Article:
When compared to the Gordon & MacPhail Highland Park that also scored 87 points, the Highland Park has more raisins (dominant), coal and seems to be more accessible. It is less dry and sweeter on the palate. It is similar in quality, not higher in sulphur and actually quite nice. It is seems to me they are made for one another. I will only have to try them now in reversed order…

Points: 87

This one is for Cyril, great to hear you’re doing well!

Longmorn 17yo 1996/2013 (57.2%, The Ultimate, Sherry Butt #72319, 600 bottles)

I’m pretty amazed this Sherry Butt #72319 is still available. Here in the low countries there is a lot of discussion about these Sherry Butts released by Dutch indie bottlers The Ultimate (Van Wees). This Sherry Butt Sherry Butt #72319 is the third one in a row and earlier I already reviewed Sherry Butt #72315, which was the first one of the series. The second one was Sherry Butt #72318.

As I said, lots of discussion, since all casks are good, didn’t cost a lot and have some differences. So nice whisky to compare to each other. I still have some Sherry Butt #72315 left, so I can compare it to this Sherry Butt #72319. Word in the grapevine is that the first one (Sherry Butt #72315) is the “worst” of the three, all are very clear about that. Some consider Sherry Butt #72318 to be the best and some Sherry Butt #72319.

By the way I hosted a Cadenhead’s tasting recently and after the tasting, I passed a glass with Sherry Butt #72315 around, without telling people what it was, and it sure got a lot of thumbs up. So maybe some prejudice going around? Earlier I scored Sherry Butt #72315, 88 points, so let’s have a look at this “better one”…

Longmorn 17yo 1996/2013 (57.2%, The Ultimate, Sherry Butt #72319, 600 bottles)Color: Copper Brown (less red/orange in color than Sherry Butt #72315)

Nose: Sherry and polished wood, smallest hint of creamy acetone, soap and some mint. Definitely less raw and dirty than Sherry Butt #72315. Extremely balanced and “soft”. It does have its power, but it’s more laid back. Woody raisins are in here too, but here they show themselves quite late in the mix and more toned down and in balance with sour wood, (milk) chocolate and honey. Very thick.

Taste: Great! The first encounter in the mouth is very nice. Sherry with more than a hint of licorice and sweetness. After that the wood, albeit in a mild way, shows itself. Also some toasted cask and a wee bit of paint. These were some very good Sherry Butt’s. The finish itself seems to me to be a bit less balanced, it seems to be a bit disjointed. Probably the wood gives the finish an acidic (and ashy) touch that somehow doesn’t seem to be a perfect fit. A sourness and taste akin to oranges, (the flesh and the juice), not the oily bits out of the skin. On the plus for a lot of tasters: this one has no sulphur in the finish.

If I had to sum things up, I would say that Sherry Butt #72315 is more of a true Sherry nose, more raw and honest. Maybe also less complex. Sherry Butt #72319 is more elegant and more complex, wint small hints of all sorts of things. Both are worth the same amount of points, but are different, but is I had to pick only one I would say Sherry Butt #72315 would be my choice, since it compensates it slightly simpler profile and it’s rawness with a better finish. But I have the luxury of tasting these two head to head, which makes it a lot easier to pick up on small differences, without that possibility, both are an equally good choice (as if one still has a choice).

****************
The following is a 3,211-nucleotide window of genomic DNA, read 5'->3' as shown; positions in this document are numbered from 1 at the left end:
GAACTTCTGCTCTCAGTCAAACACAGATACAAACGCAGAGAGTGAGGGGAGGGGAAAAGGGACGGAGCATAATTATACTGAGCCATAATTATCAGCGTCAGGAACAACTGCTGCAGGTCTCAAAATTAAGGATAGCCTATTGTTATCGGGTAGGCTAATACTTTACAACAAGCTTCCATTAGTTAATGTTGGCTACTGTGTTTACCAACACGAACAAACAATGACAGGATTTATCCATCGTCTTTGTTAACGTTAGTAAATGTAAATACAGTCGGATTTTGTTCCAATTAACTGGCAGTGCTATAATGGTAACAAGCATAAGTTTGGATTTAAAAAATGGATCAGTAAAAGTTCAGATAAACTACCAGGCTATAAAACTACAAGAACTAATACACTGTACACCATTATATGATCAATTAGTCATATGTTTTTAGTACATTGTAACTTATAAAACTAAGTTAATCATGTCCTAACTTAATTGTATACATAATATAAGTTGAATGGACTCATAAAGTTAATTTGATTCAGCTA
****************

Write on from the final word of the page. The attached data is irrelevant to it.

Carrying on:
I don’t know Sherry Butt #72318, but the two I’ve been comparing here are definitely worth having both. They maybe examples of the same kind of Whisky (heavy Sherry), but both show enough difference to show you a bit more of the possibilities within this profile. Both demand a different mood of the taster, meaning you!  Well, now I’m very interested in Sherry Butt #72318. I hope Erik (a.k.a. Master Quills apprentice), opens his bottle soon 😉

Points: 88

Longmorn 17yo 1996/2013 (57.5%, The Ultimate, Sherry Butt #72315, 606 bottles)

Suddenly this Longmorn appeared on the market. It’s color resembling Longmorns from the early seventies that were near perfect. This Ultimate bottling gained a very quick reputation of being a very good Sherried Longmorn. This sold out very quick, so Ultimate owners van Wees decided to bottle a second cask from this series: #72318, and is said to be even better than cask #72315. Alas Cask #72318 sold out rather quickly too, so Van Wees bottled a third one: #72319. That one should still be available, but already I heard a fourth cask is being bottled. If my information is correct there still are two casks left from this series, to make six in total. Let’s have a look at the series first one, cask #72315.

Color: Deep orange brown.

Nose: Raisins, musty and dusty. Typical Oloroso I would say, but it could also be a PX Cask. It smells very balanced and nice, no off notes whatsoever. Paper and some sawdust, and a little hint of lavender soap.

Taste: Thick sherry, almost syrupy, but again, only added bonuses, without any off notes. Spicy and there is some creamy wood, but nothing you would expect from a first fill Sherry bottling. Milk Chocolate, and some toasted wood. Very rounded out and easy even with its high strength. Never really harsh. Late in the finish an unexpected kind of acidity shows itself.

Overall the roundness and creaminess is great since a lot of those first fill bottlings can get woody and harsh, but this one is not. If there is a flaw than that’s the simplicity of it all. Is that a problem? It lack a bit in the complexity department is probably a better way to put it. Lovely stuff, taste, don’t analyze. A winner also due to the price of the Whisky. (around 60 Euro’s).

Points: 88